With hindsight, being made redundant in 2008 was probably the best thing that could have happened to Allen Dawson. The father of four sons had worked for a number of years as a building contractor and project manager for a company supplying kit houses, before the recession took its toll.

“As a result we took a huge risk and spent a year building this house, which we hoped would advertise my timber framing skills and help promote and develop our timber frame family business,” Allen explains.

Finding a suitable piece of land for their new house proved the first stumbling block for Allen and his wife, Michele. They searched the South-East before making an offer on a village plot nestled at the foot of the South Downs, which came with detailed planning permission for a 300m² Sussex-style house.

The Project

  • Name: Allen and Michele Dawson
  • Build cost: £350,000
  • Build time: 10 months
  • Location: East Sussex

Unfortunately for the couple, their purchaser lost his buyer, and so it looked as if the sale would fall through. The Dawsons, however, came up with an innovative solution: they would buy their purchaser’s house. This would not only secure the chain, but provide them with somewhere to live while they built their new home.

With planning permission in place it was possible to begin engineering the timber frame, which was manufactured by the family’s new company, Benjamin Allen Timber Framed Homes. Trial pits were excavated in order to calculate suitable foundation depths, and the close proximity of several elm trees – coupled with the likelihood of highly shrinkable clay – meant that this ranged from 1.5 to 3m. A pad and beam foundation was suggested in order to avoid the need for such deep trenches, but consequently caused a two-week delay while the engineer designed it, and the steel cages were made — taking the couple £4,000 above their budget.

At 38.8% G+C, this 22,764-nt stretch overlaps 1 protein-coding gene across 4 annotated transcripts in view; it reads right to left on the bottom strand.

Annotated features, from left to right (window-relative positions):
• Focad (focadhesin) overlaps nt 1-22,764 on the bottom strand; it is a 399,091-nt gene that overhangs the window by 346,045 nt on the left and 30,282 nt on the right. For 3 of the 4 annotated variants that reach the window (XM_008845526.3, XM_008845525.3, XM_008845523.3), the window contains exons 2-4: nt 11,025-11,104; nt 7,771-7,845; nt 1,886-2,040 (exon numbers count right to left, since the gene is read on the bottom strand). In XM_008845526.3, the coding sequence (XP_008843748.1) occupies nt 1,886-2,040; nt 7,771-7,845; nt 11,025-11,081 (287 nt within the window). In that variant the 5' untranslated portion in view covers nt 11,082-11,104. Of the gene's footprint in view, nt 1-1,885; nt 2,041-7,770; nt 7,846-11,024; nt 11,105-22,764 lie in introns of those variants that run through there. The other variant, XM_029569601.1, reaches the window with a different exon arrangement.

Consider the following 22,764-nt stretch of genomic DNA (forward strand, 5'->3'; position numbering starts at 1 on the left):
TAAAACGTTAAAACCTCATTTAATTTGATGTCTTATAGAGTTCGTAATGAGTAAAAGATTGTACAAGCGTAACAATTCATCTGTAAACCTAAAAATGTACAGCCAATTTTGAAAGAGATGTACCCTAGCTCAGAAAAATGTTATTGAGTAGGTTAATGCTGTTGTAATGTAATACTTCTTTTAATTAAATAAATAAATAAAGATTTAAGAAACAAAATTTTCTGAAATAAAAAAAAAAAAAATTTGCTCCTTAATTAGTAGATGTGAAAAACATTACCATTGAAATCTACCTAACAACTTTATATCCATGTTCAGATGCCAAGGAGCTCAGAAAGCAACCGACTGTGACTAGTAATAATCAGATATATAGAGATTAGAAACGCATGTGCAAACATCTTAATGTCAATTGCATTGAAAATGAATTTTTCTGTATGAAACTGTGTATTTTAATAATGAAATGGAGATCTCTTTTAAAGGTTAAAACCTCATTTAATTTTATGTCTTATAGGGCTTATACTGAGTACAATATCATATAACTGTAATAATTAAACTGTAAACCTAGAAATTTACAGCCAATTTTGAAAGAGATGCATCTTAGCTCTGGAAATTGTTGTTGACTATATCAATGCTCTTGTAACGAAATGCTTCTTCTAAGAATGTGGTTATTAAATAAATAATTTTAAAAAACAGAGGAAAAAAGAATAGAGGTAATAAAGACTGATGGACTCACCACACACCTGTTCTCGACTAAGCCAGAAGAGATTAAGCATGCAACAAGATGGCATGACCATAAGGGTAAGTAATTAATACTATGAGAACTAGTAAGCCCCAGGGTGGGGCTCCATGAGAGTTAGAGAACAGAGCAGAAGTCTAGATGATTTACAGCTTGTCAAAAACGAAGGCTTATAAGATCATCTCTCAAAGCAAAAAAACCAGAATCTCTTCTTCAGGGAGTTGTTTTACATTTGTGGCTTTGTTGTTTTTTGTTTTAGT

Fortunately this overspend was offset by the fact that the family (including son Ben, 24, who also works for the business as a framing carpenter) were undertaking much of the work themselves. “We were able to produce a high-quality frame for a fraction of the price we would have paid to another timber frame supplier,” Allen explains. “The specification that we settled on was comparable to a locally based company, but cost almost 30% less.”

It took just three weeks to complete the highly insulated frame, which Allen and Ben worked on together. The sliding sash windows were then fitted to create a secure, watertight shell. Roof tilers started work and the couple scheduled in the trades such as plumbers and carpenters.

Selling their temporary house released enough funds to finish the build and also to construct a pretty weatherboarded garage. After working around the clock to meet their deadline, the family were finally able to move into their new home and crack open the champagne to celebrate.

“Our house has generated so much business, it’s really started to snowball, and we’re now fully up and running as a timber frame company,” says Allen. “People have been able to see the detail and quality of the workmanship in our own home, so although building it was a big gamble at the time, it’s one which has definitely paid off.”

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